If you have worked in a project executed & delivered using waterfall model, you must be very familiar with the test planning process. Usually these test plan documents are comprehensive with a lot of information regarding scope, entry-exit criteria for each gates & phases of testing, testing types, environments, timelines, point of contacts etc.

So, is there a need to have “test plans” for agile based projects? —“Yes” depending on the nature of the project
Do you need to carry over the traditional (waterfall project) test plan template for agile projects? —A big ‘No’

In this article, I am NOT going to focus on the pros and cons of having a test plan template but rather going to talk about

  1. Why is there a need to a have a test plan for agile projects when the changes are delivered to production in small chunks?
  2. When do you need them?
  3. What constitutes a test plan? What is the minimum level of information a test plan should contain which would benefit your team?

1.0 Why is there a need to a have a test plan for agile projects?
Though the changes are delivered in small batches every agile iteration, at the end of the day, customer will consume the feature only if the project is available end to end. Your team could choose to deliver the code to production every iteration but, in most cases the code will be in ‘dark’ or ‘off’ state until the end2end functionality is available. Thus, the need to test the “system as a whole” & look at the broader picture in addition to focusing on the individual pieces of code modified by your team and a test plan should help you to envision this bigger picture right during the envisioning and definition phases of your project.

2.0 When do you need test plans? What is a test plan anyway (in agile context)?
Irrespective of the size of the project and its impact on the system, some level of test planning should be done by the testers. Simple projects may warrant you to directly dive into the test cases while others may require high level planning across different layers in your system—in essence, your approach towards test planning would depend on the nature of the change.

Having said that, your test plan need not be as elaborate as the traditional waterfall test plans nor has to be derived from a standard template. Any view that works for your team and helps your team to understand all aspects of testing is the way to go. Again your plan can be as simple as describing what areas in the system is considered for testing to having detailed information about the test cases. The point of “test planning” process is for you to think through your testing and communicate your thoughts & expectations to everyone in the team early in the lifecycle, so the feedback becomes useful–How you plan to do this is totally up to you.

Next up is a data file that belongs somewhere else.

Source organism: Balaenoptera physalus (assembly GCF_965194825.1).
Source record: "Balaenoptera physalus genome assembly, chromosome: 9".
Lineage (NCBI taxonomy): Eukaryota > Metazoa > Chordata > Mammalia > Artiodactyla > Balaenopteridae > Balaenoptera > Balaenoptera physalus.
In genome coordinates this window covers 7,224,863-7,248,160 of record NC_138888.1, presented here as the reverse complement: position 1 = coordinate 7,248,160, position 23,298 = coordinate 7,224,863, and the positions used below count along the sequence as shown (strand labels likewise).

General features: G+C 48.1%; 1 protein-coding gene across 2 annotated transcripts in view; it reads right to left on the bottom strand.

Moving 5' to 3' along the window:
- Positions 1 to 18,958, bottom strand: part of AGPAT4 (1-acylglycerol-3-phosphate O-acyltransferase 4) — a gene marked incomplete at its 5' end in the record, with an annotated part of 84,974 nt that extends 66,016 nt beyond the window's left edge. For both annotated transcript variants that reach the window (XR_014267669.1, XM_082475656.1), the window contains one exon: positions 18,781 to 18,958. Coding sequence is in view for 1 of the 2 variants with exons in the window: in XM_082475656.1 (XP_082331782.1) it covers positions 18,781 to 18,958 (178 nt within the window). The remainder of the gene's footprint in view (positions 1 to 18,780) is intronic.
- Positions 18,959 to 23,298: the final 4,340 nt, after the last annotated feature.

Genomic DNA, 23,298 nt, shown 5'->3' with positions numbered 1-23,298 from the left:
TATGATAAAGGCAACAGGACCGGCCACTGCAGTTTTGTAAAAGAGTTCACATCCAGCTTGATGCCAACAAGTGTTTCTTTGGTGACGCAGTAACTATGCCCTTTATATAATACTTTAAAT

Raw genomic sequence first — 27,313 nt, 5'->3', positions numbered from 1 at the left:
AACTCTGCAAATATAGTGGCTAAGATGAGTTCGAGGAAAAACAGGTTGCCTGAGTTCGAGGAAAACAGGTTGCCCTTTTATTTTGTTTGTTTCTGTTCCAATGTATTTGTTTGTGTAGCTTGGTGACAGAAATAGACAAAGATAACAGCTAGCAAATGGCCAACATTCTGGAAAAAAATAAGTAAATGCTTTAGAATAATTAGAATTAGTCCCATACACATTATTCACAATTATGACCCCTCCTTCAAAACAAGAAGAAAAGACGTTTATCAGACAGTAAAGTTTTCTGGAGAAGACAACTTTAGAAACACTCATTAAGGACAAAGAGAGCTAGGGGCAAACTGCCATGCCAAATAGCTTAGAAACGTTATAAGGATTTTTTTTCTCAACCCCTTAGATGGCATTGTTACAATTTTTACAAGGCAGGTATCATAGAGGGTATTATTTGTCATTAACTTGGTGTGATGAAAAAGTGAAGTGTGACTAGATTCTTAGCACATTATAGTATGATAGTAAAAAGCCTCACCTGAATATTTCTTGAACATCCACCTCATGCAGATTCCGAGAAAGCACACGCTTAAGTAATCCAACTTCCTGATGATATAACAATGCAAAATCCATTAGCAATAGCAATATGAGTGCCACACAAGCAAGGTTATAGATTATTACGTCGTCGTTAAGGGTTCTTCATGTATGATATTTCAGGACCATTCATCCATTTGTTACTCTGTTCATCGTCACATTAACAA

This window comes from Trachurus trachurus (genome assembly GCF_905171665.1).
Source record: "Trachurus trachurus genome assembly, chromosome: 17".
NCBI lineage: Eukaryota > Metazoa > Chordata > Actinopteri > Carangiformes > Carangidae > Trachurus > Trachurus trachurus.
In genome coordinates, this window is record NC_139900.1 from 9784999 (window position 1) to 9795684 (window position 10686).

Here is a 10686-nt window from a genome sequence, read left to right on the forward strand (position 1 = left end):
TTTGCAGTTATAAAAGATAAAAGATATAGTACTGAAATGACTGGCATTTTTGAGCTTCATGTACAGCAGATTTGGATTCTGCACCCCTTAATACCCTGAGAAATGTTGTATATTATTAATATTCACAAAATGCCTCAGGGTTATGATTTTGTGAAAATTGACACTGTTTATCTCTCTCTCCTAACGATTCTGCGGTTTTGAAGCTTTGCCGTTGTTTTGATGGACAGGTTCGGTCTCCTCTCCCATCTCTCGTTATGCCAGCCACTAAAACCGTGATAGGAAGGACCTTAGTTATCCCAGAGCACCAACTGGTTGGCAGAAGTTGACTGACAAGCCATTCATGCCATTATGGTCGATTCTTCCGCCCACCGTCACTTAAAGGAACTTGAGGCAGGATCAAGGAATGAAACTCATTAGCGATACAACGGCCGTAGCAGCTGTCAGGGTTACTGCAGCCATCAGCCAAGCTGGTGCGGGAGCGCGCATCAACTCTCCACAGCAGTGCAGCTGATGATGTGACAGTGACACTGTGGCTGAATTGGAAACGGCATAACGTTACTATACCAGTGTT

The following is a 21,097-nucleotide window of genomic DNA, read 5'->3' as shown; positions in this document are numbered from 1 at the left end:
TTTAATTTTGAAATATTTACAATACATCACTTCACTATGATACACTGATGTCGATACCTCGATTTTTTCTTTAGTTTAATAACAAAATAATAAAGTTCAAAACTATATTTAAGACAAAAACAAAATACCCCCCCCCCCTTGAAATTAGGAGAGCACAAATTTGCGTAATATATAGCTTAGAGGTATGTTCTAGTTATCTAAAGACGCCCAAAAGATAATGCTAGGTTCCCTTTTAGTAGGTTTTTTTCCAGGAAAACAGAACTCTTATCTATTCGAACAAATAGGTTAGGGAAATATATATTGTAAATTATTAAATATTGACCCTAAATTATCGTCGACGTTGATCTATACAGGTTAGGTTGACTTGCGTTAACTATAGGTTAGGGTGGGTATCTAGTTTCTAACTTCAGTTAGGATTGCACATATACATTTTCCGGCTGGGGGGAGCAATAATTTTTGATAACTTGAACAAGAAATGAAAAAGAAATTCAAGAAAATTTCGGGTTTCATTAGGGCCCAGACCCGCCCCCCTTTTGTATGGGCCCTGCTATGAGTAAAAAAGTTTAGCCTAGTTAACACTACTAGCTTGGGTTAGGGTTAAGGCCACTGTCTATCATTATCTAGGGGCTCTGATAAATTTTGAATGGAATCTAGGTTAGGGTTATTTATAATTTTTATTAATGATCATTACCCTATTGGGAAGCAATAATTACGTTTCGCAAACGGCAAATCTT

3.0 What constitutes a test plan?
A test plan IMO should address the “W”s of the planning process. These are some of the fundamental areas that a test plan can entail

1)What is the change about?
a.Describe the change from customer perspective—why do you need this feature? How will it benefit the customer? How will the customer be using it? Testers can obtain this information as early as envisioning phase
b.Provide links to the tool where the epics and story cards are created.

This section helps the tester to understand the changes from customer perspective before diving into the functional and technical details.

2)Where are the changes made in the architecture?
(Imagine an ecommerce website before reading through these bullet points)
a. Describe where the changes are made in the stack, what are the impacted hosts and layers?
b. Is the code writing or reading data to/from your database? Is the schema changing?
c. If your system replicates data from the database(s) on a regular basis, then are the schema changes carried over so the new data shows up in the replicated database?
d. What is the impact on Finance and Accounting areas?
e. Are there any reporting needs depending on the tools used by your organization? Examples: Cognos, Webtrends etc
f. Agents-Do you need to provide any servicing to customers in which case the servicing tool (used by agents) should be tested.

This section in the test plan will be very beneficial especially if the agile teams in your organization are not truly cross functional, that is, they don’t have developers who make changes across the stack. In this scenario, QE can use this test plan to connect all the dots and ensure that end2end testing is conducted by all the teams involved or should be involved.

3)How is your testing planned?
Knowing what the changes are and where the changes are, determine how testing should take place.
a.What are the different types of tests written? Examples below

Functionality/Change description


Type of test




Structured Testing








Service Test




UI test




Performance test


b. Where are the tests located and how can they be accessed?
If everyone reviewing your test plan is aware where the tests are usually stored, then there is no need to have this section.

4.0 Timelines & Logistics
As the team makes decisions about the releases every iteration & the timelines could keep changing as well, there is no need to talk about the release timings and other related logistics in your test plan unless absolutely warranted. When everyone in the team knows when a release is planned, who do you need to document it for?

Finally, the Mantra is to cater your documentation to your audience & the ‘feature under test’ thus keeping the test plan simple, clean and meaningful to your team.

About the Author

Manju Anandan